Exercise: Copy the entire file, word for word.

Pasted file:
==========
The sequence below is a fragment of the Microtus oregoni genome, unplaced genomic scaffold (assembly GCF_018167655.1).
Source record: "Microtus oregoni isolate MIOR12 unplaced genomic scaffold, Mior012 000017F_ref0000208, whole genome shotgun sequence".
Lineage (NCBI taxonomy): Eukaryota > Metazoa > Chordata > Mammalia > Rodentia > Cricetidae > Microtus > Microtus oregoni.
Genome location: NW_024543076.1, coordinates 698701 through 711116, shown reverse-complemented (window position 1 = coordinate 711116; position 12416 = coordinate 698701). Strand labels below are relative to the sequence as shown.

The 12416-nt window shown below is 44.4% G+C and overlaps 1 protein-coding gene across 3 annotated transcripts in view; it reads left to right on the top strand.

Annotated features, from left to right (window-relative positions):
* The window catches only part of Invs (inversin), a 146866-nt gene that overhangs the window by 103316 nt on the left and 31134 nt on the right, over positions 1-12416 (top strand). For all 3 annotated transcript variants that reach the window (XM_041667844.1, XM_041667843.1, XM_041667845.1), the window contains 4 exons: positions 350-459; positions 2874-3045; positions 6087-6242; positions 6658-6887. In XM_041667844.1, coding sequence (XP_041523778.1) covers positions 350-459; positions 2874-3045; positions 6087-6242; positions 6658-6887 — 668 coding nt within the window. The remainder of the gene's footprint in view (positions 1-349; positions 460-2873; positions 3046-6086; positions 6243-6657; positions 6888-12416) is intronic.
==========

The sequence below is a fragment of the Microtus oregoni genome, unplaced genomic scaffold (assembly GCF_018167655.1).
Source record: "Microtus oregoni isolate MIOR12 unplaced genomic scaffold, Mior012 000017F_ref0000208, whole genome shotgun sequence".
Lineage (NCBI taxonomy): Eukaryota > Metazoa > Chordata > Mammalia > Rodentia > Cricetidae > Microtus > Microtus oregoni.
Genome location: NW_024543076.1, coordinates 698701 through 711116, shown reverse-complemented (window position 1 = coordinate 711116; position 12416 = coordinate 698701). Strand labels below are relative to the sequence as shown.

The 12416-nt window shown below is 44.4% G+C and overlaps 1 protein-coding gene across 3 annotated transcripts in view; it reads left to right on the top strand.

Annotated features, from left to right (window-relative positions):
* The window catches only part of Invs (inversin), a 146866-nt gene that overhangs the window by 103316 nt on the left and 31134 nt on the right, over positions 1-12416 (top strand). For all 3 annotated transcript variants that reach the window (XM_041667844.1, XM_041667843.1, XM_041667845.1), the window contains 4 exons: positions 350-459; positions 2874-3045; positions 6087-6242; positions 6658-6887. In XM_041667844.1, coding sequence (XP_041523778.1) covers positions 350-459; positions 2874-3045; positions 6087-6242; positions 6658-6887 — 668 coding nt within the window. The remainder of the gene's footprint in view (positions 1-349; positions 460-2873; positions 3046-6086; positions 6243-6657; positions 6888-12416) is intronic.